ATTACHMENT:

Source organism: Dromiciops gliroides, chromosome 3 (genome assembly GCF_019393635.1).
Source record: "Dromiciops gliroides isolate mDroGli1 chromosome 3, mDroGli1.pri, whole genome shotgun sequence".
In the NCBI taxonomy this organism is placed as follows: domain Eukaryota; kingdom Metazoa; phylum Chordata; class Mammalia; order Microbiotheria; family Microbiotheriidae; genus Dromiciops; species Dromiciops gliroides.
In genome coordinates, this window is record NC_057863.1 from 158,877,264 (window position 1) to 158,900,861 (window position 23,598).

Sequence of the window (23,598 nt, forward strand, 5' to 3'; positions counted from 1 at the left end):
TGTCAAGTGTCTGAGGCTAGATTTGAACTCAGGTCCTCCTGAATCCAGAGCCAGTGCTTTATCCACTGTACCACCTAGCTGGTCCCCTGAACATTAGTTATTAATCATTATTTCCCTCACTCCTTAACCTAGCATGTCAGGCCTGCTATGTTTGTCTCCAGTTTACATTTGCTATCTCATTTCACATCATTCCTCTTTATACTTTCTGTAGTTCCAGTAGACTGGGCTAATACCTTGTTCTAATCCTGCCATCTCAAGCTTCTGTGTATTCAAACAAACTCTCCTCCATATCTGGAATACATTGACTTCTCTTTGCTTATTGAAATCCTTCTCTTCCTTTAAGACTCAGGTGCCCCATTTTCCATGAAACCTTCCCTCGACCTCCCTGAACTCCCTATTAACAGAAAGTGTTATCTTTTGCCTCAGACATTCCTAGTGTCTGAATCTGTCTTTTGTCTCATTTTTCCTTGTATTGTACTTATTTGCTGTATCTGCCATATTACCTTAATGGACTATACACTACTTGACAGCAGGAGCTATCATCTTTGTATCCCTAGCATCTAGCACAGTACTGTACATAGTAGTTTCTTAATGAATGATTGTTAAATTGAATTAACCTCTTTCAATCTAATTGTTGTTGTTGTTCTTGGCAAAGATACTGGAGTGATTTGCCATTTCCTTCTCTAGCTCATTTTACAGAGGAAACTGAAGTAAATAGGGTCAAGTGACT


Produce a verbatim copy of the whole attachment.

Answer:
Source organism: Dromiciops gliroides, chromosome 3 (genome assembly GCF_019393635.1).
Source record: "Dromiciops gliroides isolate mDroGli1 chromosome 3, mDroGli1.pri, whole genome shotgun sequence".
In the NCBI taxonomy this organism is placed as follows: domain Eukaryota; kingdom Metazoa; phylum Chordata; class Mammalia; order Microbiotheria; family Microbiotheriidae; genus Dromiciops; species Dromiciops gliroides.
In genome coordinates, this window is record NC_057863.1 from 158,877,264 (window position 1) to 158,900,861 (window position 23,598).

Sequence of the window (23,598 nt, forward strand, 5' to 3'; positions counted from 1 at the left end):
TGTCAAGTGTCTGAGGCTAGATTTGAACTCAGGTCCTCCTGAATCCAGAGCCAGTGCTTTATCCACTGTACCACCTAGCTGGTCCCCTGAACATTAGTTATTAATCATTATTTCCCTCACTCCTTAACCTAGCATGTCAGGCCTGCTATGTTTGTCTCCAGTTTACATTTGCTATCTCATTTCACATCATTCCTCTTTATACTTTCTGTAGTTCCAGTAGACTGGGCTAATACCTTGTTCTAATCCTGCCATCTCAAGCTTCTGTGTATTCAAACAAACTCTCCTCCATATCTGGAATACATTGACTTCTCTTTGCTTATTGAAATCCTTCTCTTCCTTTAAGACTCAGGTGCCCCATTTTCCATGAAACCTTCCCTCGACCTCCCTGAACTCCCTATTAACAGAAAGTGTTATCTTTTGCCTCAGACATTCCTAGTGTCTGAATCTGTCTTTTGTCTCATTTTTCCTTGTATTGTACTTATTTGCTGTATCTGCCATATTACCTTAATGGACTATACACTACTTGACAGCAGGAGCTATCATCTTTGTATCCCTAGCATCTAGCACAGTACTGTACATAGTAGTTTCTTAATGAATGATTGTTAAATTGAATTAACCTCTTTCAATCTAATTGTTGTTGTTGTTCTTGGCAAAGATACTGGAGTGATTTGCCATTTCCTTCTCTAGCTCATTTTACAGAGGAAACTGAAGTAAATAGGGTCAAGTGACT